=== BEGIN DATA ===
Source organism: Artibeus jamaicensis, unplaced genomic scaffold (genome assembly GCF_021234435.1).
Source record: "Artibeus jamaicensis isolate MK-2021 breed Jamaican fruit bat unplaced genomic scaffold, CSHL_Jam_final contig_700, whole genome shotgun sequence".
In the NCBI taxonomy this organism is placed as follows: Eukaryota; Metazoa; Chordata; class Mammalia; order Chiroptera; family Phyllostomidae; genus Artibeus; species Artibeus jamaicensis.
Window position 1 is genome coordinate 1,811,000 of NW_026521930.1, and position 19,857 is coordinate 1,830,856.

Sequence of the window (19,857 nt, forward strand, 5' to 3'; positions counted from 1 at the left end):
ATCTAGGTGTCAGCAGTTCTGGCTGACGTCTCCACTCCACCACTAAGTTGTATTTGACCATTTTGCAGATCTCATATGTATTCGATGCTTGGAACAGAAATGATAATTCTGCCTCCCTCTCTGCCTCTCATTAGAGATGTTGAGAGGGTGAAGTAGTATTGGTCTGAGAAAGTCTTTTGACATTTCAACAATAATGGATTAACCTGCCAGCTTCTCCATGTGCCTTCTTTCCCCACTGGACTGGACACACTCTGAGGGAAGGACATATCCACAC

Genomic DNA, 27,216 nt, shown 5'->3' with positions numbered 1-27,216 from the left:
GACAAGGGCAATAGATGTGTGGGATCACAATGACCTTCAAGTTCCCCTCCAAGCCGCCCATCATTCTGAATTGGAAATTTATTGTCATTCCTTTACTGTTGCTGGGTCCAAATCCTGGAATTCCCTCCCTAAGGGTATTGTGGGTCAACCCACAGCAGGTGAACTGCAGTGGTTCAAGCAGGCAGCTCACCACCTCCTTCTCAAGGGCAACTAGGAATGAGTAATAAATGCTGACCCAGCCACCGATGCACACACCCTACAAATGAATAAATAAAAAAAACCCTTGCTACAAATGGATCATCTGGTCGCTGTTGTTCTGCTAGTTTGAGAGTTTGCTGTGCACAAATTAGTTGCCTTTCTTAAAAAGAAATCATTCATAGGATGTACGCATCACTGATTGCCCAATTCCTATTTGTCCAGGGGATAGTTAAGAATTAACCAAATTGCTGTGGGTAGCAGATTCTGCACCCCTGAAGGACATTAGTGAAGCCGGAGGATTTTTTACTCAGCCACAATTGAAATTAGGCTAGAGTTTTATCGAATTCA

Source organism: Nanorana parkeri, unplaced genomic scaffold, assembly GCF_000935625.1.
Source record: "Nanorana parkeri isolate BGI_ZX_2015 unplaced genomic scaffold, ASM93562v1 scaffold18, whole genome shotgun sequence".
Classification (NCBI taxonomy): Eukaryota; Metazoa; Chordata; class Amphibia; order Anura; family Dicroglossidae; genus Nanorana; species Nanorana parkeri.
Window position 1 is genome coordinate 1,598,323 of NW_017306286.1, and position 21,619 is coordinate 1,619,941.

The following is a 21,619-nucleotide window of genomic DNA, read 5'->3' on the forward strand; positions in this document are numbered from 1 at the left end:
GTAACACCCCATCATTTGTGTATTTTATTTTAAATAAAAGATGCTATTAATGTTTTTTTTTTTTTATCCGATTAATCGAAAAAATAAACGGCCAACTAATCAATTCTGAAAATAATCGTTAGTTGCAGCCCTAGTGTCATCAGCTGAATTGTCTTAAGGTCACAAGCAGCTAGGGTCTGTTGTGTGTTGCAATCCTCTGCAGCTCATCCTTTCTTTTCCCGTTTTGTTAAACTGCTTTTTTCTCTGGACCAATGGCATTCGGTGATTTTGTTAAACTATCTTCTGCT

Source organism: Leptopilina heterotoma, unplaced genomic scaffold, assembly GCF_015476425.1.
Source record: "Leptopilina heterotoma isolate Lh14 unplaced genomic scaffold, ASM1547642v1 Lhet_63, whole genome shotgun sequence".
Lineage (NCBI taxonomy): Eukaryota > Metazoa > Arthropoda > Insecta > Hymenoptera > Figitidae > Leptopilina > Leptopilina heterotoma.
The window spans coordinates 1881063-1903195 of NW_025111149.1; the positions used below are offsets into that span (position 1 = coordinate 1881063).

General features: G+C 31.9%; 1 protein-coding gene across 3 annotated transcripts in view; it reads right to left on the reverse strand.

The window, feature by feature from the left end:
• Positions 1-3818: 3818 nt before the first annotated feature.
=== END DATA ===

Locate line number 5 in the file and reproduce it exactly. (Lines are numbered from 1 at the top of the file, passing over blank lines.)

Sequence of the window (19,857 nt, forward strand, 5' to 3'; positions counted from 1 at the left end):